Reviewed by Kathi Nidd for Readers' Favorite
Kellion S. Mocking is on a journey. One step at a time, on foot from town to town, he walks alone. He endures physical pain, and searches for forgiveness from emotional pain that rose from a life filled with tragedy, bad choices and mistakes. One day, as Kellion continues his walk, he is thrust into hero mode when he finds a young girl drowning in the river, obviously by her own choice, and saves her from suicide. Now, Kellion and the girl are forever joined together and she accompanies him on his journey in search of the one thing that will bring him peace. As the two make their way, stopping in makeshift campsites or on the properties of kind strangers, his story unfolds in small pieces to the girl. It is a story of lost parents, life in an orphanage, opportunities lost, addictions and bad decisions. It's the tale of a life that would seem tragic and dark, but for his love of another girl, Angelius, with whom Kellion had purpose, joy and love. But who, due to Kellion’s mistakes, was lost years ago. Without judgment, the girl, who possesses knowledge and insight beyond her years, listens to the story of Kellion's past, and uncovers the sad truth of Kellion's present life, becoming the forgiving and caring listener he longs for. This is the beautiful story of love and life told by Magnus Tor in the mesmerizing novel Moonful of Love.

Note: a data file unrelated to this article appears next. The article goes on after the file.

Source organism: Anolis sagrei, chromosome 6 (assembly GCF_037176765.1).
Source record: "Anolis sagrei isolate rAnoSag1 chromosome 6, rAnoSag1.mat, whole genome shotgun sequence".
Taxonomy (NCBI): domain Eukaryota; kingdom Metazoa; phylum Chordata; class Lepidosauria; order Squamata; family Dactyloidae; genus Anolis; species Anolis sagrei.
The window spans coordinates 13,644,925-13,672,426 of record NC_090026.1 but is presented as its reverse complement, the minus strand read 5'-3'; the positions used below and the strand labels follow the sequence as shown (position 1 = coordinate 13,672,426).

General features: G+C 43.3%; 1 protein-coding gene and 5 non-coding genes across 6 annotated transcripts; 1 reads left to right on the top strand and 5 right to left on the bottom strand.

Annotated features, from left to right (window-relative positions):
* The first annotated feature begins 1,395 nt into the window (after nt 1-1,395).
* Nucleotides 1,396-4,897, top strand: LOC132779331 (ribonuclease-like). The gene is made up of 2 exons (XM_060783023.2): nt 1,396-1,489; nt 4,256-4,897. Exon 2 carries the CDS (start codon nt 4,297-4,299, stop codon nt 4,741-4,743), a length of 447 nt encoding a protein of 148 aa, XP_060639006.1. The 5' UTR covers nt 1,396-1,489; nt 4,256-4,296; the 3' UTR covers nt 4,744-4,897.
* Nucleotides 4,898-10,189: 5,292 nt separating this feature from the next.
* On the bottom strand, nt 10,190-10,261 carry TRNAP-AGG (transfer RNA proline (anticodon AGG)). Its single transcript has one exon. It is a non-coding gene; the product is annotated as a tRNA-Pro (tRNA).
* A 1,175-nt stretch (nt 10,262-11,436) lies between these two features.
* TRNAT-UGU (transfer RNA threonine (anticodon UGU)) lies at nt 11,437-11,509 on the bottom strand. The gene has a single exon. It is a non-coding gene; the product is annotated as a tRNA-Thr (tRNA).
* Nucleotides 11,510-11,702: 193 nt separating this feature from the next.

Moonful of Love is one of the most captivating and beautiful stories I have read in a very long while. From the first page, where Kellion rescues the girl, the reader is spellbound by the fluidity of the writing and the spaciousness of the story. In the same way that the girl listens openly and quietly to Kellion's story such that she doesn't want to leave his side, the reader is left sitting quietly in their wake, not wanting to leave Moonful of Love. Magnus Tor has done an incredible job of making Kellion, a character of rebellion and addiction, who would not typically draw empathy, into a character which the reader cannot let go and is rooting for. Even during times when the book was put down, Kellion and the girl remained in my mind as I eagerly wanted to get back to them and ensure Kellion's journey came to its proper end. There is something quite rare and welcoming today about a story that is told unhurriedly; a story told at the quiet and simple pace of the man and a girl walking in the contentment of their own company. This book is a refreshing treat from a fast paced world and the many books that follow suit. It is, instead, a well woven journey of a realistic, well developed character’s quest to find salvation, whose thoughts and questions will mirror those of any reader.